Instagram won’t just fade into Facebook: Zuckerberg

Since its debut in 2010 as an iPhone application, Instagram has been one of the most-popular photo-sharing services around. Monday, that popularity paid off: Facebook announced it was buying the service for a cool $1 billion.

Facebook founder and CEO Mark Zuckerberg saidhe planned to leave the service largely independent; users ofInstagram will be able to have separate lists of followers and friendson the two services, and they’ll still be able to share–or notshare–photos on social networks of their choice. Instagram usersalready had the option of posting their photos directly to Facebook.

Screenshot from Mark Zuckerberg’sFacebook posting announcing the acquisition of Instagram.

Instead, he said, Facebook engineers will help strengthenInstagram–while learning from the newer service about features it canadd into its own products.

“We need to be mindful about keeping and building on Instagram’sstrengths and features rather than just trying to integrate everythinginto Facebook,” Zuckerberg wrote on his Facebook timeline. “That’s whywe’re committed to building and growing Instagram independently.”

Instagram (finally) for Android
Kevin Systrom, Instagram’s CEO, made the same point in hisown blog post. “It’s important to be clear that Instagram isnot going away,” he wrote, later adding: “The Instagram app will stillbe the same one you know and love.”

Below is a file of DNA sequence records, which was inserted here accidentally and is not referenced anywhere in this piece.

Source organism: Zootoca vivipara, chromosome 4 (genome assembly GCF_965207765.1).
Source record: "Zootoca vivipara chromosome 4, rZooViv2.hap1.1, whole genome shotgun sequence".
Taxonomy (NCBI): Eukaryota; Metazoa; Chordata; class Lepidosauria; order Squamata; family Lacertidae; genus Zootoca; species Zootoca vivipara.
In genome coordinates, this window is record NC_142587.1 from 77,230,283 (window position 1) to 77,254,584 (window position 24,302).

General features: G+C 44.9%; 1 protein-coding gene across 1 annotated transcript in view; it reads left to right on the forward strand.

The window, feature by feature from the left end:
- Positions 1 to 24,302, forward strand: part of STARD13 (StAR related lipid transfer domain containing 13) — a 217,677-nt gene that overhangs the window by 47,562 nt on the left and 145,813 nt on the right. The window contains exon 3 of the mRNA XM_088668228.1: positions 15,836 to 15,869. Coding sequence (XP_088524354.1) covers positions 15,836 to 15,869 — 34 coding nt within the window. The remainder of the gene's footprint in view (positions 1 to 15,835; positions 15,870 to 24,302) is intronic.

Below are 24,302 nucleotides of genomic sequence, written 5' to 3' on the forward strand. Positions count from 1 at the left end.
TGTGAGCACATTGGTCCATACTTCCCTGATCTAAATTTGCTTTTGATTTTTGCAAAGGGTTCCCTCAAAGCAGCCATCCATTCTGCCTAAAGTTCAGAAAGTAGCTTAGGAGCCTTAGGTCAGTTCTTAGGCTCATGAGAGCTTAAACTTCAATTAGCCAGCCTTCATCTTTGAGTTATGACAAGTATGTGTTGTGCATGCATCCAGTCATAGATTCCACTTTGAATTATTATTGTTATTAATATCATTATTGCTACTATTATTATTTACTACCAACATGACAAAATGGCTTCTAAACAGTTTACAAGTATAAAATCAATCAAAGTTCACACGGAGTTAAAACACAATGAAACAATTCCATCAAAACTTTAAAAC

Instagram launched on the App Store in October 2010, andwithin a year had grown to 7 million users and 1.29 million sharedphotos a day. Because it was largely limited to taking, editing, andsharing photos directly from the iPhone, it gave birth to an ecosystemof related services like the Instaview Mac app that let people viewInstagram’s photos on their desktop computers.

Monday’s announcement comes a week after Instagram finallydebuted on Android phones,broadening the service’s reach beyond iOS users. The acquisition byFacebook could broaden Instagram’s usage even further, to socialnetwork users who don’t bother with smartphones.

“Providing the best photo sharing experience is one reason whyso manypeople love Facebook and we knew it would be worth bringing these twocompanies together,” Zuckerberg wrote.

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